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Saturday's Free Comic Book Day is a reminder
of the year-round impact of graphic storytelling
Free Comic Book Day TALKING HEADS: Ivan Brunetti's 'An Anthology of Graphic Fiction, Cartoons and True Stories' explores the manifold strategies of today's best comics creators.

AS THE OLD drug peddler said, "First one's free." Free Comic Book Day is back this May 7, and comic stores across the country and throughout Silicon Alley will be offering samples from various publishers. The annual custom started nine years ago at Concord's Flying Colors Comics and has since spread worldwide.

Come the solstice, after the release of Thor (May 6), the caped assets of the Big Two comic companies will be crowding the theaters: Marvel's Captain America: The First Avenger (July 22) and X-Men: First Class (June 3), as well as DC's Green Lantern (June 17).

Now might be a good time to consider how comics communicate in a way nothing else does. As cartoonist Dan Clowes noted, there's something intrinsic in comics that makes them survive—even though, either as a business model or as a popular art, they've been outpaced by other pastimes. Roy Edroso's recent article in the Village Voice talked about the starvation wages paid to seemingly popular cartoonists, who have summed up in ink so much of the mania of the modern world.

One rallying point for these artists: the Big Wow! ComicFest. The renamed Super-Con comic convention is back, May 2122. This year, it expands to a 55,000-square-foot space in the San Jose Convention Center (which is adequately air conditioned), unlike a certain vinyloid uber-tent I could mention.

Many big talents (including Talent Caldwell) are heading to the South Bay for the convention. Beloved master of the tiny cartoon Sergio Aragones will be greeted by the usual line of fans. Also scheduled are Terry Moore; archivist and cartoonist Scott Shaw!; and cheesecakologist Dean Yeagle, who has been taking up the tradition of scantily clad babe art at Playboy.

Noted undergrounders Mario Hernandez, Spain Rodriguez and S. Clay Wilson are also going to be attending. Former local resident and writer Dan Vogel will show up with the history-making Air Pirates: Los Gatos' Ted Richards and Dan O'Neill. Along with Shary Flenniken, Gary Hallgren and Bobby London, O'Neill and Richards created a hippie-era XXX satire of vintage Disney cartoons and were sued within an inch of their lives.

Comics conventions can get openly lowbrow, yet the potential of comics is being mulled over at the college level. Ivan Brunetti, who started out as a viscera-exposing autobiographical cartoonist, has gone on to edit An Anthology of Graphic Fiction, Cartoons and True Stories (Yale University Press). Brunetti changed his artistic style and followed Chris Ware's lead in boiling everything down to a few elegant geometrical shapes.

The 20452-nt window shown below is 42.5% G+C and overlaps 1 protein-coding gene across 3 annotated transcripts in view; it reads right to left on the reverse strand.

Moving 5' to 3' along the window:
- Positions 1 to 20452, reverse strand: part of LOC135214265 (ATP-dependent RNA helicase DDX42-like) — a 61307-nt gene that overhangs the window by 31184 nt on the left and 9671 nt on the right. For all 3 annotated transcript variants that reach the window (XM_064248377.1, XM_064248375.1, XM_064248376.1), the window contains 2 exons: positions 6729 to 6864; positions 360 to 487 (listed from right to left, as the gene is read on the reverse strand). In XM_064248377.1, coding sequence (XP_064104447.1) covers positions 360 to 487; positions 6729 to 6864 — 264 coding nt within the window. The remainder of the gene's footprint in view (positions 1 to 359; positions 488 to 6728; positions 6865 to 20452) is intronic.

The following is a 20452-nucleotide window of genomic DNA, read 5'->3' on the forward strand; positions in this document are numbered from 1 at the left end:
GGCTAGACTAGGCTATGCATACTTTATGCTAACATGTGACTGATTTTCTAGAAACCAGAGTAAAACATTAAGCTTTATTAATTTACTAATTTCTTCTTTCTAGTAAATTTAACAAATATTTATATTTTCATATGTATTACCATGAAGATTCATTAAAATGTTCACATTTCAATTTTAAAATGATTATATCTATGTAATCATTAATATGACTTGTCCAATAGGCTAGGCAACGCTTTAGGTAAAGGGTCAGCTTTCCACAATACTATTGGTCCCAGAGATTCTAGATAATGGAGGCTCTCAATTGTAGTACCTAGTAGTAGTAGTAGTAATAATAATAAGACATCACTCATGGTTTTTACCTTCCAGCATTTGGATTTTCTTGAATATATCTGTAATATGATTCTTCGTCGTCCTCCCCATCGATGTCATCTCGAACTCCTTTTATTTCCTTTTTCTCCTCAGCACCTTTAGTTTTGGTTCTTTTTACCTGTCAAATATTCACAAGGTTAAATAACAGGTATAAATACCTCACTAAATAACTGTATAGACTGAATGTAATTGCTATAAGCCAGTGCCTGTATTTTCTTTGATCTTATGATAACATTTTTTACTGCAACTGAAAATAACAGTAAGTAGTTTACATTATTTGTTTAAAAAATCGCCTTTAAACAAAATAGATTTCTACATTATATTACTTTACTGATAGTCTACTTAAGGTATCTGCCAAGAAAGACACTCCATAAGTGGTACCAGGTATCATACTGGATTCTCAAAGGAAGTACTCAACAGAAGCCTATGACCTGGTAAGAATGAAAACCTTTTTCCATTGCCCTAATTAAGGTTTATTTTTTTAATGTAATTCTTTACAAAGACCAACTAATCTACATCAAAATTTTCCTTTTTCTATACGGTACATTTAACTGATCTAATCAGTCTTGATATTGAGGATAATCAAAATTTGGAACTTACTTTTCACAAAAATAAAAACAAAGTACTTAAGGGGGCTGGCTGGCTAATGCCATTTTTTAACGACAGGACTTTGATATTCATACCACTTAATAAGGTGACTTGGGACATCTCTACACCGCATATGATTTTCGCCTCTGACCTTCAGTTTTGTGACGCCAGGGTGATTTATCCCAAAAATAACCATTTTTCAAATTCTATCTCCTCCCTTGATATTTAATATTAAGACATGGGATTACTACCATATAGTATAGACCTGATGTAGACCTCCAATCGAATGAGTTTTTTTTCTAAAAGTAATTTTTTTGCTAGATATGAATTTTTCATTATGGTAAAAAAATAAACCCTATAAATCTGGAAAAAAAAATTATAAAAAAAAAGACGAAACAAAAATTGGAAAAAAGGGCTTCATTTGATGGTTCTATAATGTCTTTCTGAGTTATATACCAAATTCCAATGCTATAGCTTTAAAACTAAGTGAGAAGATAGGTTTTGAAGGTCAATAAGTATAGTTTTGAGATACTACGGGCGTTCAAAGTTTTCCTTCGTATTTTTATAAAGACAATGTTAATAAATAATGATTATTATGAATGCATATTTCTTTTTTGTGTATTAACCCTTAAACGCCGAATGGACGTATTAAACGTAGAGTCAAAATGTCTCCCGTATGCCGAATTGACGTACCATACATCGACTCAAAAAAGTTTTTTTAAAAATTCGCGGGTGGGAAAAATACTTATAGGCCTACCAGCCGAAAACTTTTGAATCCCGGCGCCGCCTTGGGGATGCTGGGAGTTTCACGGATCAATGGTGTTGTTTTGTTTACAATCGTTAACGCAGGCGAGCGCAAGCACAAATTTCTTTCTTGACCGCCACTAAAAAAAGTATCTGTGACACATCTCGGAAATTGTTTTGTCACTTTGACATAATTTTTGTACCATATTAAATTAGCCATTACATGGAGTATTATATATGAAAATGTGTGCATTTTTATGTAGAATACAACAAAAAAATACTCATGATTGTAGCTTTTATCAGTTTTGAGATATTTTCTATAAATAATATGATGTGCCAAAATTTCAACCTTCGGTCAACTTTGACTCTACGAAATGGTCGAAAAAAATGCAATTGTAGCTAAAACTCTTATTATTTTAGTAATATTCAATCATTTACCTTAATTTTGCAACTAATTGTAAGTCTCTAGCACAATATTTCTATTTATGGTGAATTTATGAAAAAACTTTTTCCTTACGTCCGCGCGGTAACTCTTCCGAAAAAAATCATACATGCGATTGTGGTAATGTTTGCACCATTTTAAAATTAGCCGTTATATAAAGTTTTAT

Brunetti has just written a beautifully designed and easily portable textbook on cartooning. It's as useful as such predecessors as What It Is by Lynda Barry or Dan O'Neill's Big Yellow Drawing Book.

Cartooning: Philosophy and Practice (Yale) is a 14-week course that's thorough and playful. Brunetti investigates the simply iconic: a bare tree equals winter, a dotted circle indicates a face. He suggests speed-timed exercises, while giving tips on panel sizes, word balloons and the all-important use of negative space.

Meanwhile, at Stanford, journalist Tom Kealey and novelist Adam Johnson (Parasites Like Us) have been conducting an annual graphic-novel project. There, groups of students work collectively to research and write a book-size project. The 2008 Shake Girl concerned a 15-1/2-year old Cambodian's encounter with a married man and the thugs that man's wife hired. The tragic true story of Tat Marina is the foreground; in the background is the recent history of Cambodia, overshadowed by the satanic Khmer Rouge.

The 2009 project, Virunga, tells of forest rangers at that African national park trying to protect the last gorillas during insurrections in the Democratic Republic of the Congo. Last year's work was Pika-Don, the true story of Tsutomu Yamaguchi, who had the misfortune of being a victim of the bombings of both Hiroshima and Nagasaki.

The project's method is as instructive as the stories. Apparently, an intrepid teacher can harmonize a classroom's worth of drawing styles to fashion a book that look like the work of one intelligent artist. There's a mysterious something in comics that makes even such painful personal histories universal. These drawings penetrate the calluses we build up, just so we can survive an evening absorbing the world news.

It may be the simplicity of the images that's the key, that and their range: from Aragones' thumbtack-size human embodiments of the Seven Deadly Sins to Brunetti's seemingly placid circles and squares and finally to the Stanford Project's sketches of people on the far side of the world. The angle of an eyebrow or the electric shock of a splash page bring us back to our earliest encounters with these powerful symbols representing people.

Free Comic Book Day, May 7

Slave Labor Graphics, Hijinx Comics, Space Cat Comics, Alan/Heroes, Illusive Comics and Games, Legends of Comics and Games, Lee's Comics, Comics Conspiracy, Comic Collector Show, Illusive Comics, C&J Collectibles and Treasure Island


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